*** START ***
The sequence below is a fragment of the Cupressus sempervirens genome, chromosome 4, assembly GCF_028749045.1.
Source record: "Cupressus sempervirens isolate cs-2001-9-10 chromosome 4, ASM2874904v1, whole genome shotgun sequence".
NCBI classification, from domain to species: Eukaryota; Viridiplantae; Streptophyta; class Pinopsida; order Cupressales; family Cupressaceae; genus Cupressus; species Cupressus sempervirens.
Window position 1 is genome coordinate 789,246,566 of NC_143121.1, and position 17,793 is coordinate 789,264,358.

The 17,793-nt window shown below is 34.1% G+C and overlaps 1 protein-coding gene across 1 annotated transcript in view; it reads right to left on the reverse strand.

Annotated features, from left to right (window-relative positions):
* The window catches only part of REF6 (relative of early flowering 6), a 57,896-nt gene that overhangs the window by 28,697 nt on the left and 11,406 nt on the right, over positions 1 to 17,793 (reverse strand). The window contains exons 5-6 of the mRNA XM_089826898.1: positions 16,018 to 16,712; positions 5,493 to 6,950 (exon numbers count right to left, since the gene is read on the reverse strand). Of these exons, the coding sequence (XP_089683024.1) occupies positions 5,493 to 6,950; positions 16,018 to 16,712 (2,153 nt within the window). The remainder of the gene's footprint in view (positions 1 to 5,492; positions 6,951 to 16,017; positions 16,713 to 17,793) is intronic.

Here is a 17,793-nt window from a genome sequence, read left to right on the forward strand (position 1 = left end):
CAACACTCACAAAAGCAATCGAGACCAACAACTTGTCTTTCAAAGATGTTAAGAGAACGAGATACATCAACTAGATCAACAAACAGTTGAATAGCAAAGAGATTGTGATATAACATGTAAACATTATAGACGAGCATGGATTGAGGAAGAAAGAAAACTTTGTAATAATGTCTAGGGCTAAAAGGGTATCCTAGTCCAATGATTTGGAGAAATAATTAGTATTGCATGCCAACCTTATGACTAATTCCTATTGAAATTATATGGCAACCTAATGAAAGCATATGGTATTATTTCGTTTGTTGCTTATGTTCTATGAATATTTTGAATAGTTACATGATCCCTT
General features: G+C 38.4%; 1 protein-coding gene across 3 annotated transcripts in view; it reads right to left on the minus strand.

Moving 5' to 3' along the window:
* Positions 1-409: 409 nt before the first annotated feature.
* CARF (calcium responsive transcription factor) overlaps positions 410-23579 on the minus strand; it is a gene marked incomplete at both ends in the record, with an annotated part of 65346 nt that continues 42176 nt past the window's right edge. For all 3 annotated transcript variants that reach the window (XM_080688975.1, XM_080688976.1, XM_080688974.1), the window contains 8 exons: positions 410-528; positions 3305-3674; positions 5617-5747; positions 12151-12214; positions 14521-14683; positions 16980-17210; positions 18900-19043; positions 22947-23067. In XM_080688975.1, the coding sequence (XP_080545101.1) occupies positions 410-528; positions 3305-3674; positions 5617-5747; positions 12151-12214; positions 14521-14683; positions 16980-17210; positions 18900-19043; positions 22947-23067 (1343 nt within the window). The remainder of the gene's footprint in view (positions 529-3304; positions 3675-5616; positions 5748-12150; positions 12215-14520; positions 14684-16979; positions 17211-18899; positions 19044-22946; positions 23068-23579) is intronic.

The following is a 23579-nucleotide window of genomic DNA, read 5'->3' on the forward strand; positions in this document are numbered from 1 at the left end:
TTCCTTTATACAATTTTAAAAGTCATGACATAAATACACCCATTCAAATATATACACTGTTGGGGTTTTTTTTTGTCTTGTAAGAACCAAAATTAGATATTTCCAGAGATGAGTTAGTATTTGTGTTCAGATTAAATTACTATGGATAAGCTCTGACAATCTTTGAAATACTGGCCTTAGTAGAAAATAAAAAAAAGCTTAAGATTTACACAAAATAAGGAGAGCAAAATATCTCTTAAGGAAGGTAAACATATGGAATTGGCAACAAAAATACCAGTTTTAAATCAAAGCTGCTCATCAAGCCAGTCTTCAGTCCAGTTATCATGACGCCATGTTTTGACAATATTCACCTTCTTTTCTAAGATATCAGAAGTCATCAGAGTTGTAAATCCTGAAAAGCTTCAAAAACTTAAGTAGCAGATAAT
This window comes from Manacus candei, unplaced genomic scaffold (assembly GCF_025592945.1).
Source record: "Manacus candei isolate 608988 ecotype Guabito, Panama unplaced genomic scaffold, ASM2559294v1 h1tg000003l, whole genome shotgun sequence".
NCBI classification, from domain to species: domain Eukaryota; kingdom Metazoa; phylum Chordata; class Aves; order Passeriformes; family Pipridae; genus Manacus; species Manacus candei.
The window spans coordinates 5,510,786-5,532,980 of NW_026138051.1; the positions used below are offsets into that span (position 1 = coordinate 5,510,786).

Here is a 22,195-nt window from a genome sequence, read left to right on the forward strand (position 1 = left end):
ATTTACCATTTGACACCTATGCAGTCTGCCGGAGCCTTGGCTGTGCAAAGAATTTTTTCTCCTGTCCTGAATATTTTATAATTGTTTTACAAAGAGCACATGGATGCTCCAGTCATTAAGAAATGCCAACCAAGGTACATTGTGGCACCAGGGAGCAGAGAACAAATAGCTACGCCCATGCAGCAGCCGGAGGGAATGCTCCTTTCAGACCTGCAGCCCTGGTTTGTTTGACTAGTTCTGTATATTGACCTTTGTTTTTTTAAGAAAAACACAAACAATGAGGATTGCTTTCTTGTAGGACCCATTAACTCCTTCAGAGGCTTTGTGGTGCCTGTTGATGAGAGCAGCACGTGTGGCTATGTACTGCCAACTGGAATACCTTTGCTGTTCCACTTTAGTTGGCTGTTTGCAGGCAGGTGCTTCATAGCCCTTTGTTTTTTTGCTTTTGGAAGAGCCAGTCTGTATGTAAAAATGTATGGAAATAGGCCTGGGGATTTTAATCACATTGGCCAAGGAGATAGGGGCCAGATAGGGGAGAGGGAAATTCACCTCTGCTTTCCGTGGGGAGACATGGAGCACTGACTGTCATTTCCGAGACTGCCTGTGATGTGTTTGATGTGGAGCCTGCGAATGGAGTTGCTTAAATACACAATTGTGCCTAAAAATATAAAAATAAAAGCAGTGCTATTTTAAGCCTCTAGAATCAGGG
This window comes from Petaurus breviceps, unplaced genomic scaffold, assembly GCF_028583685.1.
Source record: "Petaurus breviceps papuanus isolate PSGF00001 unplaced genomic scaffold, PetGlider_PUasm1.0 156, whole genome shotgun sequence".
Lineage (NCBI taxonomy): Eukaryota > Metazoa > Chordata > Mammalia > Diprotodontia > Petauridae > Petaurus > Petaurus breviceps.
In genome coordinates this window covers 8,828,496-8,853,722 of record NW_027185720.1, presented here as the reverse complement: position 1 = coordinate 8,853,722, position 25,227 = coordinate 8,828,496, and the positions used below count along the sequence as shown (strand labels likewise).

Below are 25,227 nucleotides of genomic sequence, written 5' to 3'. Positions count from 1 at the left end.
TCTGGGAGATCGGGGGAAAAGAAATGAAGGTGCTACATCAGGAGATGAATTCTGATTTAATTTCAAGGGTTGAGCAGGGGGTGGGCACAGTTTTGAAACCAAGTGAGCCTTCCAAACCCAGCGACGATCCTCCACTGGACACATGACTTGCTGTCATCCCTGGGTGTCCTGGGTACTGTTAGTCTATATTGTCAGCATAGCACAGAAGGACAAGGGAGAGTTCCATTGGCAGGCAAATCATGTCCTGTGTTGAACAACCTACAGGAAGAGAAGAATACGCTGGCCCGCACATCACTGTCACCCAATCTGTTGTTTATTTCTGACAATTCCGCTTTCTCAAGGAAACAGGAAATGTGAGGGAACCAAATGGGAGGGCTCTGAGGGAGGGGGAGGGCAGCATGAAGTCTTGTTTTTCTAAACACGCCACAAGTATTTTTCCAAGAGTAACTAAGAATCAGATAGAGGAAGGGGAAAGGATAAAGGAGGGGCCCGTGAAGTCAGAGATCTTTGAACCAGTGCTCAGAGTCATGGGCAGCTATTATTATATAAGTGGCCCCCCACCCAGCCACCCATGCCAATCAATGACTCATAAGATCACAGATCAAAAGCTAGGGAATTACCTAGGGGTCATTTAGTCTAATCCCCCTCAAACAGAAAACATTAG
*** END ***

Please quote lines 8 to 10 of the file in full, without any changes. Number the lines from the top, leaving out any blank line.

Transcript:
Here is a 17,793-nt window from a genome sequence, read left to right on the forward strand (position 1 = left end):
CAACACTCACAAAAGCAATCGAGACCAACAACTTGTCTTTCAAAGATGTTAAGAGAACGAGATACATCAACTAGATCAACAAACAGTTGAATAGCAAAGAGATTGTGATATAACATGTAAACATTATAGACGAGCATGGATTGAGGAAGAAAGAAAACTTTGTAATAATGTCTAGGGCTAAAAGGGTATCCTAGTCCAATGATTTGGAGAAATAATTAGTATTGCATGCCAACCTTATGACTAATTCCTATTGAAATTATATGGCAACCTAATGAAAGCATATGGTATTATTTCGTTTGTTGCTTATGTTCTATGAATATTTTGAATAGTTACATGATCCCTT
General features: G+C 38.4%; 1 protein-coding gene across 3 annotated transcripts in view; it reads right to left on the minus strand.